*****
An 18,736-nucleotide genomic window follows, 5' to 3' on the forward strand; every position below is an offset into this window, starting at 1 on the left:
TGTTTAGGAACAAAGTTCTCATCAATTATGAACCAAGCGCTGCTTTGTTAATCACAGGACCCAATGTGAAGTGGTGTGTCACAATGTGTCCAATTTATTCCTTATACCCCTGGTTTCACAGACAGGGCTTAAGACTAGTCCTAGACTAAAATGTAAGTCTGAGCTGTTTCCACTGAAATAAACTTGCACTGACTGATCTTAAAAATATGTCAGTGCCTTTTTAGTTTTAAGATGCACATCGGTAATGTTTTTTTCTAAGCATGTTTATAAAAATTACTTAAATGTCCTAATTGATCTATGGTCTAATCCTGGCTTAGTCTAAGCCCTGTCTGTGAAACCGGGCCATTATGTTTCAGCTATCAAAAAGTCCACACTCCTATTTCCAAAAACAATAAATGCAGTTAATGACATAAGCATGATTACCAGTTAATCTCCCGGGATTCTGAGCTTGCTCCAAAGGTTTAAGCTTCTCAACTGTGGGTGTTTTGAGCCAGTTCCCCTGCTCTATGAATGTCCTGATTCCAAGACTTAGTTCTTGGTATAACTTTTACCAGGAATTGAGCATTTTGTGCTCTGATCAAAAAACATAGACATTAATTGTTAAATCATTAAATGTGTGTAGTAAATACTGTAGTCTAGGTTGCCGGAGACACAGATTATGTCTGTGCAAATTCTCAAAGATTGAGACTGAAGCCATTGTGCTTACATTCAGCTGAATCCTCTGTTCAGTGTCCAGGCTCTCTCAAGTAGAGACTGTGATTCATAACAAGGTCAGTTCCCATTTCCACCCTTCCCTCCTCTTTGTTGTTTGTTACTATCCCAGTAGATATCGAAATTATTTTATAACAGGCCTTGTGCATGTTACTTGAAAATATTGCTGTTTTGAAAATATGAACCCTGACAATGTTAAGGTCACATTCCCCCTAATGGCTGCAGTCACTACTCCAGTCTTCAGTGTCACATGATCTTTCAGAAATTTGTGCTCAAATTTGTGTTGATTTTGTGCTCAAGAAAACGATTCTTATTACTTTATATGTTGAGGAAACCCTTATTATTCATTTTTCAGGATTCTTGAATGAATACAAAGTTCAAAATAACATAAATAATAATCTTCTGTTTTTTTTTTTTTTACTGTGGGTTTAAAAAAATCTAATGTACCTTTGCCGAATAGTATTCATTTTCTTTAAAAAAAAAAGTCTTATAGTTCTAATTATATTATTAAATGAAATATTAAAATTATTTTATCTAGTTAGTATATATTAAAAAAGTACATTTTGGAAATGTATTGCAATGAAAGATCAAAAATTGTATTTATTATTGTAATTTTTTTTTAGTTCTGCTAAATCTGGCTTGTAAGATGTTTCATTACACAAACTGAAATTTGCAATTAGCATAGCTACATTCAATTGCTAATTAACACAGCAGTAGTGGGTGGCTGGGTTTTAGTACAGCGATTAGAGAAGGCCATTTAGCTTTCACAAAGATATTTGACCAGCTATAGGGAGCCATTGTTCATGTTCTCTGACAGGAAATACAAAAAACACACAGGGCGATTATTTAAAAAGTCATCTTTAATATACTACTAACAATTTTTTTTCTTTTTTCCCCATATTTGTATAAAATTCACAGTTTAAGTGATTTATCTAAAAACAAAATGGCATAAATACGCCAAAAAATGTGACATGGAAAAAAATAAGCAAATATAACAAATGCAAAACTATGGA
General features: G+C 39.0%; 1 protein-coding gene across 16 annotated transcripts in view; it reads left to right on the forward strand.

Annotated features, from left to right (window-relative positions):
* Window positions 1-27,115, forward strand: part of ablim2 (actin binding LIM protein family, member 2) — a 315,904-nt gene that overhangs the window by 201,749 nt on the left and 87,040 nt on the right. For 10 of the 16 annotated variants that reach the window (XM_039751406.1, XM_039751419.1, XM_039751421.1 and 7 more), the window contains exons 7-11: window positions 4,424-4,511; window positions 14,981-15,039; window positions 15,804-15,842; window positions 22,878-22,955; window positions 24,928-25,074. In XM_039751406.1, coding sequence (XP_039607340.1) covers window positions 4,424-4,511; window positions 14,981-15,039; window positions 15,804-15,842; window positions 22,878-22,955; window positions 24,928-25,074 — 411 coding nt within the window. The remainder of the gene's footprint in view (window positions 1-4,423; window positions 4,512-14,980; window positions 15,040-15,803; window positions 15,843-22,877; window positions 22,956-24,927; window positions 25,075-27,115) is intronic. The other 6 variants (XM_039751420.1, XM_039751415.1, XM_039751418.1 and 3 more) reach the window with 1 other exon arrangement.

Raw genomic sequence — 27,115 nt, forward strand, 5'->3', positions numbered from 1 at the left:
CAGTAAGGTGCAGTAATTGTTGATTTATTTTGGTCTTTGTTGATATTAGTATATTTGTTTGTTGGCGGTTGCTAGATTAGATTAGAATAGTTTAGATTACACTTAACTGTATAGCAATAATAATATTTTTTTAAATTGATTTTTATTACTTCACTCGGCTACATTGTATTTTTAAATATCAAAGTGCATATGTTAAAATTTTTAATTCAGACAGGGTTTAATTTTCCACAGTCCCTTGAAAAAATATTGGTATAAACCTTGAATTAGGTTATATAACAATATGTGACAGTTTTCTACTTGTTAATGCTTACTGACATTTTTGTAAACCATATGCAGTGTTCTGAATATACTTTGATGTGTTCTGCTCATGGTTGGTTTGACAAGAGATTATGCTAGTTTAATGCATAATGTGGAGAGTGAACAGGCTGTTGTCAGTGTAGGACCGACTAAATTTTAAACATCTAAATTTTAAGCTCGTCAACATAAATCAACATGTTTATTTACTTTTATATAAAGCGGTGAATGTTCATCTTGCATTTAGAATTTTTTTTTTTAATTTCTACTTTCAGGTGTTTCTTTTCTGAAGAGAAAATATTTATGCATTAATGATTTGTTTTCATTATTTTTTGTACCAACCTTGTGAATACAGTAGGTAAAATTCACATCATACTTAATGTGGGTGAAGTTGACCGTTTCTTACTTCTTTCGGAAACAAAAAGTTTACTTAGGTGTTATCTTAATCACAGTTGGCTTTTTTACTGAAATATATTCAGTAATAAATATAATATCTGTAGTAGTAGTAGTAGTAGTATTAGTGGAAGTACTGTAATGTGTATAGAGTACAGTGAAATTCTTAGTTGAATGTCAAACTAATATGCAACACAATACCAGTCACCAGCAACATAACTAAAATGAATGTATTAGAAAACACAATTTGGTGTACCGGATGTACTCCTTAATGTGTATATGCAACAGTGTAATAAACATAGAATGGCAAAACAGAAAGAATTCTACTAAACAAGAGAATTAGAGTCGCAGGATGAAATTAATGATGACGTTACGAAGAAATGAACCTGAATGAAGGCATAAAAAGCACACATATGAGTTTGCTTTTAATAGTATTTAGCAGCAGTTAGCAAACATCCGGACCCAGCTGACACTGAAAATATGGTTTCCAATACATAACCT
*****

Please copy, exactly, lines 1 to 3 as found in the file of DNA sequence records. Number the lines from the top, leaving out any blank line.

An 18,736-nucleotide genomic window follows, 5' to 3' on the forward strand; every position below is an offset into this window, starting at 1 on the left:
TGTTTAGGAACAAAGTTCTCATCAATTATGAACCAAGCGCTGCTTTGTTAATCACAGGACCCAATGTGAAGTGGTGTGTCACAATGTGTCCAATTTATTCCTTATACCCCTGGTTTCACAGACAGGGCTTAAGACTAGTCCTAGACTAAAATGTAAGTCTGAGCTGTTTCCACTGAAATAAACTTGCACTGACTGATCTTAAAAATATGTCAGTGCCTTTTTAGTTTTAAGATGCACATCGGTAATGTTTTTTTCTAAGCATGTTTATAAAAATTACTTAAATGTCCTAATTGATCTATGGTCTAATCCTGGCTTAGTCTAAGCCCTGTCTGTGAAACCGGGCCATTATGTTTCAGCTATCAAAAAGTCCACACTCCTATTTCCAAAAACAATAAATGCAGTTAATGACATAAGCATGATTACCAGTTAATCTCCCGGGATTCTGAGCTTGCTCCAAAGGTTTAAGCTTCTCAACTGTGGGTGTTTTGAGCCAGTTCCCCTGCTCTATGAATGTCCTGATTCCAAGACTTAGTTCTTGGTATAACTTTTACCAGGAATTGAGCATTTTGTGCTCTGATCAAAAAACATAGACATTAATTGTTAAATCATTAAATGTGTGTAGTAAATACTGTAGTCTAGGTTGCCGGAGACACAGATTATGTCTGTGCAAATTCTCAAAGATTGAGACTGAAGCCATTGTGCTTACATTCAGCTGAATCCTCTGTTCAGTGTCCAGGCTCTCTCAAGTAGAGACTGTGATTCATAACAAGGTCAGTTCCCATTTCCACCCTTCCCTCCTCTTTGTTGTTTGTTACTATCCCAGTAGATATCGAAATTATTTTATAACAGGCCTTGTGCATGTTACTTGAAAATATTGCTGTTTTGAAAATATGAACCCTGACAATGTTAAGGTCACATTCCCCCTAATGGCTGCAGTCACTACTCCAGTCTTCAGTGTCACATGATCTTTCAGAAATTTGTGCTCAAATTTGTGTTGATTTTGTGCTCAAGAAAACGATTCTTATTACTTTATATGTTGAGGAAACCCTTATTATTCATTTTTCAGGATTCTTGAATGAATACAAAGTTCAAAATAACATAAATAATAATCTTCTGTTTTTTTTTTTTTTACTGTGGGTTTAAAAAAATCTAATGTACCTTTGCCGAATAGTATTCATTTTCTTTAAAAAAAAAAGTCTTATAGTTCTAATTATATTATTAAATGAAATATTAAAATTATTTTATCTAGTTAGTATATATTAAAAAAGTACATTTTGGAAATGTATTGCAATGAAAGATCAAAAATTGTATTTATTATTGTAATTTTTTTTTAGTTCTGCTAAATCTGGCTTGTAAGATGTTTCATTACACAAACTGAAATTTGCAATTAGCATAGCTACATTCAATTGCTAATTAACACAGCAGTAGTGGGTGGCTGGGTTTTAGTACAGCGATTAGAGAAGGCCATTTAGCTTTCACAAAGATATTTGACCAGCTATAGGGAGCCATTGTTCATGTTCTCTGACAGGAAATACAAAAAACACACAGGGCGATTATTTAAAAAGTCATCTTTAATATACTACTAACAATTTTTTTTCTTTTTTCCCCATATTTGTATAAAATTCACAGTTTAAGTGATTTATCTAAAAACAAAATGGCATAAATACGCCAAAAAATGTGACATGGAAAAAAATAAGCAAATATAACAAATGCAAAACTATGGA
General features: G+C 39.0%; 1 protein-coding gene across 16 annotated transcripts in view; it reads left to right on the forward strand.